It has been a good couple of years for those fighting corruption in the Americas. Since May of this year, the leaders of the New York State Senate and Assembly were sentenced to terms ranging from 5-12 years in prison on charges including bribery, extortion and money laundering. A federal congressman from Philadelphia was convicted on more than two dozen charges, including racketeering. And the speaker of the Alabama Assembly was found guilty of ethics charges that could see him behind bars for decades.
But by far the biggest progress has been in Latin America. There, entire populations rose up in revolt against graft. It started last year in Guatemala where thousands of people took to the streets to force the resignation of the vice-president and president in a bribery scheme involving the nation’s customs administration. It spread in 2016 to Brazil. Millions turned out in peaceful demonstrations against corruption at the state-oil company Petrobras. Former President Dilma Rousseff was impeached, dozens of people were convicted, and more than 160 businessmen and politicians were indicted. Similarly, there have been large protests in Honduras against alleged theft from the nation’s health care system; an investigation into fraud in the administration of former Argentina President Cristina Fernández de Kirchner; and a package of new laws in Mexico that impose steeper penalties for corruption-related crimes.
Latin America still suffers from a deep-rooted culture of kickbacks, bribery and tax fraud. The nongovernmental organization, Transparency International, compiles rankings each year of the world’s most corrupt countries based on input from research organizations, risk analysis corporations, and financial institutions. Latin America as a region typically performs terribly. In the 2015 report, covering 167 countries from the least to the most corrupt, Uruguay (21) and Chile (23) were the least corrupt countries in the region, just a few spots down from the United States (16). Brazil stood at 76; Argentina and Ecuador were tied in the 107th spot, and Haiti and Venezuela were the most corrupt, tied at 158th with Guinea-Bissau.
But change is in the air. If bribes and crooked contracts have long been seen as ways to grease the wheels of government, social and institutional reforms are making them both less acceptable and harder to get away with. A growing and vibrant middle class, no longer afraid of dictators as in the 1970s and 1980s, is demanding better government and services. The siphoning off tax revenues, especially during periods of economic hardship like the present, is ever less tolerated. Judges and prosecutors in many countries, including Brazil, have become more sophisticated and independent. And Facebook and other forms of social media make corruption allegations go viral, leading to intense pressure for investigations and protests.
In 2008, the Colombian government launched the Citizen Visible Audit (CVA) program intended to help local communities fight corruption in education, health, and other areas of public contracting. Under the program, local projects were discussed in advance at forums where communities were informed of their rights to act as monitors. Local authorities and contracting firms committed to meet with the communities to hear complaints, and facilitators were created to serve as a bridge to authorities in local or national government if problems persisted. The results, as revealed in an IDB study, showed that in participating communities, the number of citizens reporting overall satisfaction with the projects climbed around 23%, and communities’ evaluations of their politicians performance increased by 15 percentage points. Citizen oversight, it turned out, could affect local services. Projects could be made more transparent; politicians, more accountable.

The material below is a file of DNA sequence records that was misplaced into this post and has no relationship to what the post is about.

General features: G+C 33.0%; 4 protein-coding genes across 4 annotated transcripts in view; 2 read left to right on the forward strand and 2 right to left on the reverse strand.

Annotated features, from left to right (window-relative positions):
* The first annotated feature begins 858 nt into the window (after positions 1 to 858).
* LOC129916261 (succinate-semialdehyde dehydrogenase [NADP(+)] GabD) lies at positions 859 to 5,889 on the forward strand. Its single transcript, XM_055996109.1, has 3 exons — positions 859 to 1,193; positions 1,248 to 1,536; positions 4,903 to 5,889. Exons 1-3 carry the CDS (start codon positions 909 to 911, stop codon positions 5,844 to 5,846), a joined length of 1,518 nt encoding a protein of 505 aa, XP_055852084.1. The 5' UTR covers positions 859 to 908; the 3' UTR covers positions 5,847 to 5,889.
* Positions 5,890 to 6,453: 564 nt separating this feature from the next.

Moreover, that pattern may well be self-reinforcing. In another IDB study, Costa Ricans were subject to an experiment in which they received a flyer informing them of a Latinobarómetro survey showing that the percentage of their compatriots who had personally witnessed an act of corruption had increased significantly in recent years. They were then queried about their willingness to bribe a police officer to avoid paying a traffic ticket. The proportion of respondents willing to offer a bribe after seeing the flyer about growing corruption rose by 28%, compared to a control group. Perception of society as a whole mattered; corruption corrupted. But might not honesty breed still more honesty, as the vicious circle was transformed into a virtuous one?
The evidence of recent years suggests this is indeed the case. People protesting in the streets in greater numbers and prosecutors increasingly pursuing illicit political activity offer hope of a positive force building on itself. If politicians in large numbers now begin winning elections on the basis of better services and clean governance, the region may pass a critical juncture. It may find itself not only occupying the higher spots on Transparency International’s annual rankings but reaping the benefits in robust development, poverty reduction, and greater equality that clean government promotes.